True stories from the Great Railway Disaster

A weekly chronicle of the absurdities caused by the Government's privatisation programme; No 74: so you want information?
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Michael Holden is a regular user of the West Anglia Great Northern train services, currently in the midst of privatisation. He wanted to register his dissatisfaction about the service with the franchising director, Roger Salmon, who will decide the new operator, in order to reduce the chances of the management team making a successful buy-out bid.

He contacted the Office of Passenger Rail Franchising, but it would not tell him who had expressed an interest in the bid, "for reasons of commercial confidentiality". When the deadline for expressions of interest had passed and invitations to tender sent out, he again contacted Opraf, but once more it cited commercial confidentiality as the reason why no information would be provided to either the public or WAGN's customers. Mr Holden was invited to register a protest against any company being awarded the franchise by writing to Mr Salmon.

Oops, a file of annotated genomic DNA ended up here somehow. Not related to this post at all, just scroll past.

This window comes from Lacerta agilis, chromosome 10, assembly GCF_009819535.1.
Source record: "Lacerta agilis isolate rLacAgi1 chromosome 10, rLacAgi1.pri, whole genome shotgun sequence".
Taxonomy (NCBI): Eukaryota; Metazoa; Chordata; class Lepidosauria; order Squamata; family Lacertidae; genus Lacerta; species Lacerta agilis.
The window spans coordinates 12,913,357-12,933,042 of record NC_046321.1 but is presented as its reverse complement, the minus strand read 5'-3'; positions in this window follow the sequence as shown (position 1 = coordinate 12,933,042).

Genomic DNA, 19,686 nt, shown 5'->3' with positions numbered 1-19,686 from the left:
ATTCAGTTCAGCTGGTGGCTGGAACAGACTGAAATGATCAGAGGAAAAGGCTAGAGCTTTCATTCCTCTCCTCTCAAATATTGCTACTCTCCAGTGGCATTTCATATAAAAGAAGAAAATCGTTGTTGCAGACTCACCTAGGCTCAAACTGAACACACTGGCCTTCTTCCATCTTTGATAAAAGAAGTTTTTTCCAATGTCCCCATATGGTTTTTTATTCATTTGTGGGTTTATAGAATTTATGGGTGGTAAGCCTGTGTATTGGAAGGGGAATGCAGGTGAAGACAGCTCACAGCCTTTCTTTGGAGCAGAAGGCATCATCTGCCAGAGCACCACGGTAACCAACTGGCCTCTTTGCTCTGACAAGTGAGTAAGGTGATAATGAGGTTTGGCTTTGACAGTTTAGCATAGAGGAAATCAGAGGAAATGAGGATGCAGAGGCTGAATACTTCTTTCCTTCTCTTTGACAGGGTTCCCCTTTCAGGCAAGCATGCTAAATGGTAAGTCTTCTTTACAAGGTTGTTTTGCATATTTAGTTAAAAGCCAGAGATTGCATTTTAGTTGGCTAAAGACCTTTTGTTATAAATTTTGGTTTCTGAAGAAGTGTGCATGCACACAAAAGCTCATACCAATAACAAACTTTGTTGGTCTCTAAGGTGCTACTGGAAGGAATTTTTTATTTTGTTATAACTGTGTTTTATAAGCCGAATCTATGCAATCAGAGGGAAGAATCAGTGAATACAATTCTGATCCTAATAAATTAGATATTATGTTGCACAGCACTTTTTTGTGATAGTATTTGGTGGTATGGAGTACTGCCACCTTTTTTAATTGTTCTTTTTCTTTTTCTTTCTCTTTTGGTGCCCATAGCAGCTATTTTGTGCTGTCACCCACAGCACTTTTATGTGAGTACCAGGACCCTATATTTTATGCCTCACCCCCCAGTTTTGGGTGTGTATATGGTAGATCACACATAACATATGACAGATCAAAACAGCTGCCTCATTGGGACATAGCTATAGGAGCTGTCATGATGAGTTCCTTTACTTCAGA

He asked if Opraf considered its role was to represent the interests of passengers. He was told that its primary role was "to ensure a good deal for the taxpayer". This, he adds, was hastily followed by an assurance that they did have passenger interest at heart.

Mr Holden sums up sadly: "All I wanted to do was to find out who may be running my local rail services, but it seems passengers are not important enough to be told this."

The 'Independent on Sunday's Great British Rail Disaster' by Christian Wolmar, which includes more than 60 items from this column, has just been published by Ian Allan at pounds 5.99. If you have difficulty obtaining a copy, send a cheque or postal order, or Visa/Access authorisation, to: The Great British Railway Disaster, Ian Allan Ltd, Coombelands House, Coombelands Lane, Addlestone, Surrey, KT15 1HY. (Tel: 01932 855909 ex 235/236).